Sorry I haven't yet posted anything about week one of my jury duty, which started at 8 a.m. Monday. Yes, that is early, but delays are common. The jury commissioners joked during orientation that "court time" is a lot like "airport time," and most of your service is like waiting for a plane that never comes.

So far I've been called to be in the jury pool for two different cases -- a medical malpractice case Monday and a criminal case yesterday. Eventually I was dismissed during the preliminary vetting process, but it's tough to get work done when you're busy telling lawyers (read: complete strangers) about your relationship history and whether or not you like black people.

Nothing too exciting to report, though during orientation they showed us a movie called Making a Difference: The American Juror, which loftily describes the privilege of getting to sit and judge your peers. This, they felt, was the one thing that just can't be communicated via green info pamphlet.

First, they show you a dramatic reenactment of what people used to do with someone who was caught, say, robbing chickens from a neighbor's farm. The process was called a "trial by ordeal," basically a system of justice in which the accused's reaction to mild torture proved their innocence or guilt.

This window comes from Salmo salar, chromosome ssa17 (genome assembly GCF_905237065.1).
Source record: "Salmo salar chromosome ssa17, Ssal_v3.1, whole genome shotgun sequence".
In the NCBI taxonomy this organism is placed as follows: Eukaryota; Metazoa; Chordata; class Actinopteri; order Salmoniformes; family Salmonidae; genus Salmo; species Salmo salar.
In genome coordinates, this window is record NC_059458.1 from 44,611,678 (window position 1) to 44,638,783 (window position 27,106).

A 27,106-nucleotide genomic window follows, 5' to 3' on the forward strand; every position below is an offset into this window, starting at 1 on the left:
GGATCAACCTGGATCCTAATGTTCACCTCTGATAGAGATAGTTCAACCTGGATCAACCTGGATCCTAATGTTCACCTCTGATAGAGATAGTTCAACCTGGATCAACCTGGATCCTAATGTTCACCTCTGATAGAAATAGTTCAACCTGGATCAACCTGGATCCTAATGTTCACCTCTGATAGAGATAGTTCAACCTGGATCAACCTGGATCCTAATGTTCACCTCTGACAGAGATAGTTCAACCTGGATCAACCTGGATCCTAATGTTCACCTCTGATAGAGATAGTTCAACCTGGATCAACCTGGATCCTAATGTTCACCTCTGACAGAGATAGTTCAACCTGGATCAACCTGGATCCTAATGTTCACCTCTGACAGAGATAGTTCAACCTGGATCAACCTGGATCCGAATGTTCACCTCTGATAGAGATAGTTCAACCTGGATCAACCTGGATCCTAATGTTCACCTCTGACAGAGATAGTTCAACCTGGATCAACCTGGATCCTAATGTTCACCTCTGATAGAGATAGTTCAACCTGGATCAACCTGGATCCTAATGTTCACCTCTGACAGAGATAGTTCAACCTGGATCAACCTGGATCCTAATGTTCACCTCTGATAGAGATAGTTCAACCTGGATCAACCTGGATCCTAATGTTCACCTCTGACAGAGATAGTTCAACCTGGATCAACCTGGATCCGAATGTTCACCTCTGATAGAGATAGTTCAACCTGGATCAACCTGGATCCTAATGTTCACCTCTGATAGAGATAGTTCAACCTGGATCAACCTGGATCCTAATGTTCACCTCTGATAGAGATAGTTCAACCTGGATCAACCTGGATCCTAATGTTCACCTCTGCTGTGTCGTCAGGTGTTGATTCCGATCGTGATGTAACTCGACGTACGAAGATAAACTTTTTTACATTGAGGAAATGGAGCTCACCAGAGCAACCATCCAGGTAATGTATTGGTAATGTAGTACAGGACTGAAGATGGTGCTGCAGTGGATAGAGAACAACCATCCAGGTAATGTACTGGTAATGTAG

In Making a Difference, people dressed as vikings bound a man, then threw him into a cold river. Because he sank, he was found innocent. Yes, the pool of 180 new jurors seemed to agree, having a jury trial is better.

Still, being judged by your peers is a double-edged sword. A king has no say in your guilt, neither does the president or mean-spirited judge or a mob wearing swords and burlap shirts. In the United States, your fate is decided by eight (civil) or 12 (criminal) peers.

They could be housewives, students, businessmen, construction workers or retirees. They can be black, white, male, female, old or young. For the most part, even the ones that come in grumbling are quick to realize the gravity of their service and try their best to give you a fair shake.

But America's a weird place. And in a weird place, randomness can work against you. Next to every educated, impartial housewife on your jury could be someone who enjoys eating lead-based paint and staying up late to order ShamWows.